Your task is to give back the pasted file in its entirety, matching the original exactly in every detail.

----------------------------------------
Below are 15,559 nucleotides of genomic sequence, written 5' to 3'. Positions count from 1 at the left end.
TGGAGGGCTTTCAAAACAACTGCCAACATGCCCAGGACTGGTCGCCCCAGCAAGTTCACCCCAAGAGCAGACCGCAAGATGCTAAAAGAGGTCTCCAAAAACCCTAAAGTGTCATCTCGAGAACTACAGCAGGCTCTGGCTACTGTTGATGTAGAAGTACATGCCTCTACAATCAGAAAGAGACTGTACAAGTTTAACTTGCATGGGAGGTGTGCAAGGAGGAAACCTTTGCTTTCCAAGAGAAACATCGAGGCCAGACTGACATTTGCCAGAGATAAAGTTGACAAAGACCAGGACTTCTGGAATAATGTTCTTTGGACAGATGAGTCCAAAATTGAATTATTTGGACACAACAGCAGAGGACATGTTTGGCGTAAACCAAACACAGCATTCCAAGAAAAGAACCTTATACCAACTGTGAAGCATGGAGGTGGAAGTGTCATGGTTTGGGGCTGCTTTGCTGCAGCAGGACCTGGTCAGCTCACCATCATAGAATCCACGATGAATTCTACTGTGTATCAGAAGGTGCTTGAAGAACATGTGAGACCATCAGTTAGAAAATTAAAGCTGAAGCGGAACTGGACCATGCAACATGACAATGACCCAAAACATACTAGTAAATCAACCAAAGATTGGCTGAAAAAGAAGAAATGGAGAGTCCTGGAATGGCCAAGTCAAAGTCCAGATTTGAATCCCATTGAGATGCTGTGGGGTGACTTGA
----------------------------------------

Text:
Below are 15,559 nucleotides of genomic sequence, written 5' to 3'. Positions count from 1 at the left end.
TGGAGGGCTTTCAAAACAACTGCCAACATGCCCAGGACTGGTCGCCCCAGCAAGTTCACCCCAAGAGCAGACCGCAAGATGCTAAAAGAGGTCTCCAAAAACCCTAAAGTGTCATCTCGAGAACTACAGCAGGCTCTGGCTACTGTTGATGTAGAAGTACATGCCTCTACAATCAGAAAGAGACTGTACAAGTTTAACTTGCATGGGAGGTGTGCAAGGAGGAAACCTTTGCTTTCCAAGAGAAACATCGAGGCCAGACTGACATTTGCCAGAGATAAAGTTGACAAAGACCAGGACTTCTGGAATAATGTTCTTTGGACAGATGAGTCCAAAATTGAATTATTTGGACACAACAGCAGAGGACATGTTTGGCGTAAACCAAACACAGCATTCCAAGAAAAGAACCTTATACCAACTGTGAAGCATGGAGGTGGAAGTGTCATGGTTTGGGGCTGCTTTGCTGCAGCAGGACCTGGTCAGCTCACCATCATAGAATCCACGATGAATTCTACTGTGTATCAGAAGGTGCTTGAAGAACATGTGAGACCATCAGTTAGAAAATTAAAGCTGAAGCGGAACTGGACCATGCAACATGACAATGACCCAAAACATACTAGTAAATCAACCAAAGATTGGCTGAAAAAGAAGAAATGGAGAGTCCTGGAATGGCCAAGTCAAAGTCCAGATTTGAATCCCATTGAGATGCTGTGGGGTGACTTGA